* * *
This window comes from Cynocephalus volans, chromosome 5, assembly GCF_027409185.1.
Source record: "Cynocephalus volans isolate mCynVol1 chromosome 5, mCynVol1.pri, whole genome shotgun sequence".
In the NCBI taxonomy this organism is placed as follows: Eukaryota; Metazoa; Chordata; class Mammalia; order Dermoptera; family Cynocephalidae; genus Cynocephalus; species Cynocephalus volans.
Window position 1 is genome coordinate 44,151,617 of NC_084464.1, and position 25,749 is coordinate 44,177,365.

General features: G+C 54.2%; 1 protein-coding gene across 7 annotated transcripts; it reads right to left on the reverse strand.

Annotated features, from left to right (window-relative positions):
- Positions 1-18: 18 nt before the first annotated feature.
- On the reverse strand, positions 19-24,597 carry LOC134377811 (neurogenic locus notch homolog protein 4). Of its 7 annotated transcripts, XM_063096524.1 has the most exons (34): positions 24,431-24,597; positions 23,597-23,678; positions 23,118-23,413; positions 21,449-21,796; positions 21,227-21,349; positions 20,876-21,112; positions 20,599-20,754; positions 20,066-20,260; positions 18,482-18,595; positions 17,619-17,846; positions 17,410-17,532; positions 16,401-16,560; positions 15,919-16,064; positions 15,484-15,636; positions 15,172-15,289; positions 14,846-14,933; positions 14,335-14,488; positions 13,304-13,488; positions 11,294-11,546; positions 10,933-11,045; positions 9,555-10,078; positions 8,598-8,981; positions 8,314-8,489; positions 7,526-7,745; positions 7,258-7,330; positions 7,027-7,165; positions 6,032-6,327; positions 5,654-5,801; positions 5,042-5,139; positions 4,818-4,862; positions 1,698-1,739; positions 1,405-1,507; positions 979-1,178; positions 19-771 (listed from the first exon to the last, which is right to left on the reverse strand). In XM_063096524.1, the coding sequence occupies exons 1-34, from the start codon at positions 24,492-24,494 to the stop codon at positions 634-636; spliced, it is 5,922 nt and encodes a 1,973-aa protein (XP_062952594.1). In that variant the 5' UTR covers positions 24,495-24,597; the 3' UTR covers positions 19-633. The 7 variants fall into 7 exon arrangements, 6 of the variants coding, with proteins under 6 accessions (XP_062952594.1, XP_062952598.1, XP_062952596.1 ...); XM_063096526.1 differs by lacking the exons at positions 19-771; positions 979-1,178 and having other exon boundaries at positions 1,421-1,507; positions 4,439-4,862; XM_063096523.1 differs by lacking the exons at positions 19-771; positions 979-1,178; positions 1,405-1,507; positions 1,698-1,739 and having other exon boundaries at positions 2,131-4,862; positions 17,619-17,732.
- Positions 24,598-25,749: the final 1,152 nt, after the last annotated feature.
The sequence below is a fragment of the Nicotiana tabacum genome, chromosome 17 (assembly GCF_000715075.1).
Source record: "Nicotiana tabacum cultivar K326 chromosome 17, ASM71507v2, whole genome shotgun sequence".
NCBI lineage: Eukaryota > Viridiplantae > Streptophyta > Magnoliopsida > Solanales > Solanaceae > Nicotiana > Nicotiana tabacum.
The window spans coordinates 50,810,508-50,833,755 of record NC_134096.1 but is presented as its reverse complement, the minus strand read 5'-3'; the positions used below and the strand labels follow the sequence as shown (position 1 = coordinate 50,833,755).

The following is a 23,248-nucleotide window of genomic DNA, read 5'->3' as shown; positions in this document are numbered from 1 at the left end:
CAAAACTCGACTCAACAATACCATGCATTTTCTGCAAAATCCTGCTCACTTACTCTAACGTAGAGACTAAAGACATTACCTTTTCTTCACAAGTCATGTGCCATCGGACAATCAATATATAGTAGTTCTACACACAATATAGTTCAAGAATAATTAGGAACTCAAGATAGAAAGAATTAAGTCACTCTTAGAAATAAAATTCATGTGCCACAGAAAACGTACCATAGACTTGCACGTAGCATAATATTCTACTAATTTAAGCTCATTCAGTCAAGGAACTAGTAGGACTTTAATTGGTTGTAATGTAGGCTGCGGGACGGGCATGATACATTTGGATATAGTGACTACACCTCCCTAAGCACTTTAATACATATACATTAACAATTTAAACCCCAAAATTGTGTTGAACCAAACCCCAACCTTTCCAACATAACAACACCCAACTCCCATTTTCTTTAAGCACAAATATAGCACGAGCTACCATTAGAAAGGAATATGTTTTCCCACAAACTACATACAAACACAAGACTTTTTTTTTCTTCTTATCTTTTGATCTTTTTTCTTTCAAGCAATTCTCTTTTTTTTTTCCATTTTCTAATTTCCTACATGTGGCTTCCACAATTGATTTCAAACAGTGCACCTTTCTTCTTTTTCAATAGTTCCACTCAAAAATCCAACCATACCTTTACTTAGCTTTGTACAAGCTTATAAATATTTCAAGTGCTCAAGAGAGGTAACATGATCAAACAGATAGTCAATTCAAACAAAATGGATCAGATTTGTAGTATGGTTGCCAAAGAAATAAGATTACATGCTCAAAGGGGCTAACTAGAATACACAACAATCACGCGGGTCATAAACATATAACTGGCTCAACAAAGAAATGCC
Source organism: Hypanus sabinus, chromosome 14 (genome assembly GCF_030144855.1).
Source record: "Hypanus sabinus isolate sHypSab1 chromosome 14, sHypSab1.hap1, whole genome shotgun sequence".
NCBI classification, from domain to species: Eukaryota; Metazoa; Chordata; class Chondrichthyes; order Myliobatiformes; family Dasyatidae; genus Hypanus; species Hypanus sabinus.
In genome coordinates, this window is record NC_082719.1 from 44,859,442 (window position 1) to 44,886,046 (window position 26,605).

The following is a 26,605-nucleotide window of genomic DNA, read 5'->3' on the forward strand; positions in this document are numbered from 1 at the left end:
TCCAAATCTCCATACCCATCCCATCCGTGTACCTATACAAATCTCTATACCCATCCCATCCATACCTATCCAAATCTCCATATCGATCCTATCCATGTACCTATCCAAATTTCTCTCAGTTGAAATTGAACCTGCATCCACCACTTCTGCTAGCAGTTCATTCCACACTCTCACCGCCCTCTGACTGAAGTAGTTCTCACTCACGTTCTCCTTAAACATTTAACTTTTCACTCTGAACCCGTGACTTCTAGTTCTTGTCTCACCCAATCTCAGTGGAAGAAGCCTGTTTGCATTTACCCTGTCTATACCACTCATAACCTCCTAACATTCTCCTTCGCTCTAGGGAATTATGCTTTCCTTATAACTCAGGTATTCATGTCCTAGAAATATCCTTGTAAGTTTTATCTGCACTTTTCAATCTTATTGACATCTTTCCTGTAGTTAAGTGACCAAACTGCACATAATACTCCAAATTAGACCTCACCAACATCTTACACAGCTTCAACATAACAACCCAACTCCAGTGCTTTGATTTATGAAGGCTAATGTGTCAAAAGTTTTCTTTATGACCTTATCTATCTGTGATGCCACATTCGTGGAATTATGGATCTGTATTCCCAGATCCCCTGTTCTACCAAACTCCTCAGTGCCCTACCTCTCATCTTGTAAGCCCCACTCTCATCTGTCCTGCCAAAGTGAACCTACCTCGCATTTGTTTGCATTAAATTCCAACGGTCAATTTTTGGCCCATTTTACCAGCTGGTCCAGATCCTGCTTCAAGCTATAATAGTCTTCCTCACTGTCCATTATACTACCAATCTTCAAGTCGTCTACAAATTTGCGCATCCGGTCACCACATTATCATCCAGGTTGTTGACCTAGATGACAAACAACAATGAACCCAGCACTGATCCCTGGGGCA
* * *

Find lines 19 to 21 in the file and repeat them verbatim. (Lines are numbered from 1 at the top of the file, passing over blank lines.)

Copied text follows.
In genome coordinates, this window is record NC_082719.1 from 44,859,442 (window position 1) to 44,886,046 (window position 26,605).

The following is a 26,605-nucleotide window of genomic DNA, read 5'->3' on the forward strand; positions in this document are numbered from 1 at the left end:
TCCAAATCTCCATACCCATCCCATCCGTGTACCTATACAAATCTCTATACCCATCCCATCCATACCTATCCAAATCTCCATATCGATCCTATCCATGTACCTATCCAAATTTCTCTCAGTTGAAATTGAACCTGCATCCACCACTTCTGCTAGCAGTTCATTCCACACTCTCACCGCCCTCTGACTGAAGTAGTTCTCACTCACGTTCTCCTTAAACATTTAACTTTTCACTCTGAACCCGTGACTTCTAGTTCTTGTCTCACCCAATCTCAGTGGAAGAAGCCTGTTTGCATTTACCCTGTCTATACCACTCATAACCTCCTAACATTCTCCTTCGCTCTAGGGAATTATGCTTTCCTTATAACTCAGGTATTCATGTCCTAGAAATATCCTTGTAAGTTTTATCTGCACTTTTCAATCTTATTGACATCTTTCCTGTAGTTAAGTGACCAAACTGCACATAATACTCCAAATTAGACCTCACCAACATCTTACACAGCTTCAACATAACAACCCAACTCCAGTGCTTTGATTTATGAAGGCTAATGTGTCAAAAGTTTTCTTTATGACCTTATCTATCTGTGATGCCACATTCGTGGAATTATGGATCTGTATTCCCAGATCCCCTGTTCTACCAAACTCCTCAGTGCCCTACCTCTCATCTTGTAAGCCCCACTCTCATCTGTCCTGCCAAAGTGAACCTACCTCGCATTTGTTTGCATTAAATTCCAACGGTCAATTTTTGGCCCATTTTACCAGCTGGTCCAGATCCTGCTTCAAGCTATAATAGTCTTCCTCACTGTCCATTATACTACCAATCTTCAAGTCGTCTACAAATTTGCGCATCCGGTCACCACATTATCATCCAGGTTGTTGACCTAGATGACAAACAACAATGAACCCAGCACTGATCCCTGGGGCA